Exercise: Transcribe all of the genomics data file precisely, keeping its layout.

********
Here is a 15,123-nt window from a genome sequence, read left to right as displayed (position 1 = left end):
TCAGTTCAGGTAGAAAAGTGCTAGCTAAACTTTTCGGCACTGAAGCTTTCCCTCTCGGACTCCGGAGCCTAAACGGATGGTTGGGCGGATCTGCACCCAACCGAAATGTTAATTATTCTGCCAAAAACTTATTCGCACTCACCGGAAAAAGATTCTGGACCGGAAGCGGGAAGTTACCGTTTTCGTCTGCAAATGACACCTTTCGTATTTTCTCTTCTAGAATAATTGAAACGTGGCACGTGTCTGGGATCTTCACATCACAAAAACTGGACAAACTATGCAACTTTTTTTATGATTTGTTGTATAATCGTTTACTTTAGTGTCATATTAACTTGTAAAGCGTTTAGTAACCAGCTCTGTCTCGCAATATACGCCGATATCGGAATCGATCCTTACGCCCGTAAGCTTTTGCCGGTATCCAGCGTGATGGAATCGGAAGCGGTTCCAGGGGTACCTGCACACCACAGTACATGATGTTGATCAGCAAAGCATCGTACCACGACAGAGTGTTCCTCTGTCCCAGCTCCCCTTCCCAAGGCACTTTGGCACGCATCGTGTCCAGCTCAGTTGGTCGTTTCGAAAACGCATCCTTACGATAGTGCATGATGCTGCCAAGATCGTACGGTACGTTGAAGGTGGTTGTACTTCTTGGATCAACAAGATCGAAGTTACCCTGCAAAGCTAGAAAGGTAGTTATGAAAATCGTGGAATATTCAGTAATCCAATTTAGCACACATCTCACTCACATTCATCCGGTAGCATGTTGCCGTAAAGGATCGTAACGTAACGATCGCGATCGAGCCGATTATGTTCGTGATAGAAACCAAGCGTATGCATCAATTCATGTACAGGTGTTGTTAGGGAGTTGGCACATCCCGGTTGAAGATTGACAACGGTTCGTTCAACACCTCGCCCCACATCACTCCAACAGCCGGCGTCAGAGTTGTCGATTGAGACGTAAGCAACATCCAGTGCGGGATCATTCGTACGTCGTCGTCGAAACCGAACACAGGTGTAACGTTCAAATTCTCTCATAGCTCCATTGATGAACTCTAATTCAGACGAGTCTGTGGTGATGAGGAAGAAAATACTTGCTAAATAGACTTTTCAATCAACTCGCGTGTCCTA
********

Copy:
Here is a 15,123-nt window from a genome sequence, read left to right as displayed (position 1 = left end):
TCAGTTCAGGTAGAAAAGTGCTAGCTAAACTTTTCGGCACTGAAGCTTTCCCTCTCGGACTCCGGAGCCTAAACGGATGGTTGGGCGGATCTGCACCCAACCGAAATGTTAATTATTCTGCCAAAAACTTATTCGCACTCACCGGAAAAAGATTCTGGACCGGAAGCGGGAAGTTACCGTTTTCGTCTGCAAATGACACCTTTCGTATTTTCTCTTCTAGAATAATTGAAACGTGGCACGTGTCTGGGATCTTCACATCACAAAAACTGGACAAACTATGCAACTTTTTTTATGATTTGTTGTATAATCGTTTACTTTAGTGTCATATTAACTTGTAAAGCGTTTAGTAACCAGCTCTGTCTCGCAATATACGCCGATATCGGAATCGATCCTTACGCCCGTAAGCTTTTGCCGGTATCCAGCGTGATGGAATCGGAAGCGGTTCCAGGGGTACCTGCACACCACAGTACATGATGTTGATCAGCAAAGCATCGTACCACGACAGAGTGTTCCTCTGTCCCAGCTCCCCTTCCCAAGGCACTTTGGCACGCATCGTGTCCAGCTCAGTTGGTCGTTTCGAAAACGCATCCTTACGATAGTGCATGATGCTGCCAAGATCGTACGGTACGTTGAAGGTGGTTGTACTTCTTGGATCAACAAGATCGAAGTTACCCTGCAAAGCTAGAAAGGTAGTTATGAAAATCGTGGAATATTCAGTAATCCAATTTAGCACACATCTCACTCACATTCATCCGGTAGCATGTTGCCGTAAAGGATCGTAACGTAACGATCGCGATCGAGCCGATTATGTTCGTGATAGAAACCAAGCGTATGCATCAATTCATGTACAGGTGTTGTTAGGGAGTTGGCACATCCCGGTTGAAGATTGACAACGGTTCGTTCAACACCTCGCCCCACATCACTCCAACAGCCGGCGTCAGAGTTGTCGATTGAGACGTAAGCAACATCCAGTGCGGGATCATTCGTACGTCGTCGTCGAAACCGAACACAGGTGTAACGTTCAAATTCTCTCATAGCTCCATTGATGAACTCTAATTCAGACGAGTCTGTGGTGATGAGGAAGAAAATACTTGCTAAATAGACTTTTCAATCAACTCGCGTGTCCTA